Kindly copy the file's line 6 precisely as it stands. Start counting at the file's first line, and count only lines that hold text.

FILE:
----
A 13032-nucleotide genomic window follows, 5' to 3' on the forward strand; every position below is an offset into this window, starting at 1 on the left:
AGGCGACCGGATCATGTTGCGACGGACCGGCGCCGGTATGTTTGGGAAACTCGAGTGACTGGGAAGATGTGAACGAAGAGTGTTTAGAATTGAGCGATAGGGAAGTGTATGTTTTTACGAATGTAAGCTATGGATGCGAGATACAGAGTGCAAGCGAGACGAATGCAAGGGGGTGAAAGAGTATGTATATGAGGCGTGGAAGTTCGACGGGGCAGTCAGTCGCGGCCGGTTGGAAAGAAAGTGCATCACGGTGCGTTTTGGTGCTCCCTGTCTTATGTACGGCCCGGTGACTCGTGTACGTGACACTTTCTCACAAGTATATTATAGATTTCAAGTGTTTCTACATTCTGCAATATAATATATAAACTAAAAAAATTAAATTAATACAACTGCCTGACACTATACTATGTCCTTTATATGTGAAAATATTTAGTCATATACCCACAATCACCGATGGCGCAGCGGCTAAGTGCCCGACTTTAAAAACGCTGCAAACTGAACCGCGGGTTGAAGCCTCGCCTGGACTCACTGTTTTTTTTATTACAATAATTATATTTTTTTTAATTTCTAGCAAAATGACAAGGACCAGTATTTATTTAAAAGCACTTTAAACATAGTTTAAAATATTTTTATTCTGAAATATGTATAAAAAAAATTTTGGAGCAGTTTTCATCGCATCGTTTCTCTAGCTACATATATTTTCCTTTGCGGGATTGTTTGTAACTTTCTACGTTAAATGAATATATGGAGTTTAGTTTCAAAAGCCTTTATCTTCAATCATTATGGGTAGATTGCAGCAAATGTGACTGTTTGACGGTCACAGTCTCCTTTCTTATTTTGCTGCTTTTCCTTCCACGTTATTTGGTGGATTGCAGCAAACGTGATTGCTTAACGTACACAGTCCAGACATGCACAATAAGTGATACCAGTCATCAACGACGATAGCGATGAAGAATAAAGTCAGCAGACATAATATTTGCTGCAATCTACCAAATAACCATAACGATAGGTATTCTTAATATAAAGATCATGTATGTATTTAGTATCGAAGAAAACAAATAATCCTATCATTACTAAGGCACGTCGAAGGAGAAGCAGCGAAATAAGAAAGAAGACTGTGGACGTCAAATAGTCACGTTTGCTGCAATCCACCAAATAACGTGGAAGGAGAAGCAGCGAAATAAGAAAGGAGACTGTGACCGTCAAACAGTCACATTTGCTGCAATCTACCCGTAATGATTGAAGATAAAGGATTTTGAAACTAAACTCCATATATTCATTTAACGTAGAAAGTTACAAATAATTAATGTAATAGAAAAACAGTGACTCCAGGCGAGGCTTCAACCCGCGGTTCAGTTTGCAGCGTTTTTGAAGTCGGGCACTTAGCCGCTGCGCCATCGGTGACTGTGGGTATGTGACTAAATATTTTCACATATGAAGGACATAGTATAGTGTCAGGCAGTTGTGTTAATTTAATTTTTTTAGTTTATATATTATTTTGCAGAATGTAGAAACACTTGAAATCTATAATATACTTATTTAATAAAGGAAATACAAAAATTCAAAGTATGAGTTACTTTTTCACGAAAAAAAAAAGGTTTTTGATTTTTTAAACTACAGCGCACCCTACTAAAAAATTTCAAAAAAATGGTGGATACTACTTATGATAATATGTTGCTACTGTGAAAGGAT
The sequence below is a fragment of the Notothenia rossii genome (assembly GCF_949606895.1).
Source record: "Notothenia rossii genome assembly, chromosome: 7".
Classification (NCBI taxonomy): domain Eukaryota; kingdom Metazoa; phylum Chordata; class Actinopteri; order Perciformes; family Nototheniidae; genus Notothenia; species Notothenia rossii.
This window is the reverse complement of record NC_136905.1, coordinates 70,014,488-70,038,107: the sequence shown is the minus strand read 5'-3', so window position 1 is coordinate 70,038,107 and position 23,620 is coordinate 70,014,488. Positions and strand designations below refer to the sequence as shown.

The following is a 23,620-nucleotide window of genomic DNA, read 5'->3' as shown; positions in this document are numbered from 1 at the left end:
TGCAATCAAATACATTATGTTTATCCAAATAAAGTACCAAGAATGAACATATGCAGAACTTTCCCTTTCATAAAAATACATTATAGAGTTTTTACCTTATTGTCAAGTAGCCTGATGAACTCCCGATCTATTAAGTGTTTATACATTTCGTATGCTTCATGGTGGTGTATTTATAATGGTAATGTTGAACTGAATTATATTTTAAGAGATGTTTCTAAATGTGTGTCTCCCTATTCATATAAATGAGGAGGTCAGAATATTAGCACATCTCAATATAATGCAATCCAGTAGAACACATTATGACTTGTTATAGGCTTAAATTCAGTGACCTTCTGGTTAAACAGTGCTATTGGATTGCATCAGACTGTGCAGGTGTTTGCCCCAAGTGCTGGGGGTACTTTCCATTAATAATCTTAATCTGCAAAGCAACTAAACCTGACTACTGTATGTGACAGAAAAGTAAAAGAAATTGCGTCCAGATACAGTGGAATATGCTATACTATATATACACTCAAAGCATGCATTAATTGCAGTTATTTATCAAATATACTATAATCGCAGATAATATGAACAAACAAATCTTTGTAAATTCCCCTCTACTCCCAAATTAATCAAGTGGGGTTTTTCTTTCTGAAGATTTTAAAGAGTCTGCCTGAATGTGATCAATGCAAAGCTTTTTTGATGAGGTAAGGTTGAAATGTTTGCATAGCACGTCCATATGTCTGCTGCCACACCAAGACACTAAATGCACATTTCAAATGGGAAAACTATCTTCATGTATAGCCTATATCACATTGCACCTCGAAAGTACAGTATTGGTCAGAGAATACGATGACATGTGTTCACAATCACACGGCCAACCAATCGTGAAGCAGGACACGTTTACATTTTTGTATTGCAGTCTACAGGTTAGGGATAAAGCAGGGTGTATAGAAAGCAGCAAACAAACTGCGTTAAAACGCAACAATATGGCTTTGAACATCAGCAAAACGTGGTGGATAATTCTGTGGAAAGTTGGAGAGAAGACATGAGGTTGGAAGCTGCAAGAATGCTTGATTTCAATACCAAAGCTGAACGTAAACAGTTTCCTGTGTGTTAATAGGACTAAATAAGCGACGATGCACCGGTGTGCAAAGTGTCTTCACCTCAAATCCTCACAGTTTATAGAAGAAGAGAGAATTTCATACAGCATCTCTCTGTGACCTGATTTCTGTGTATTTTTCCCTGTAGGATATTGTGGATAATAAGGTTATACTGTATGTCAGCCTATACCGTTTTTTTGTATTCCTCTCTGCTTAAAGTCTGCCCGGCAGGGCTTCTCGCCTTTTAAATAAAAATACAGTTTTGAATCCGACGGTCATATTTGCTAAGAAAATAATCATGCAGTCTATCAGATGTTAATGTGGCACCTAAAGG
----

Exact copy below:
This window is the reverse complement of record NC_136905.1, coordinates 70,014,488-70,038,107: the sequence shown is the minus strand read 5'-3', so window position 1 is coordinate 70,038,107 and position 23,620 is coordinate 70,014,488. Positions and strand designations below refer to the sequence as shown.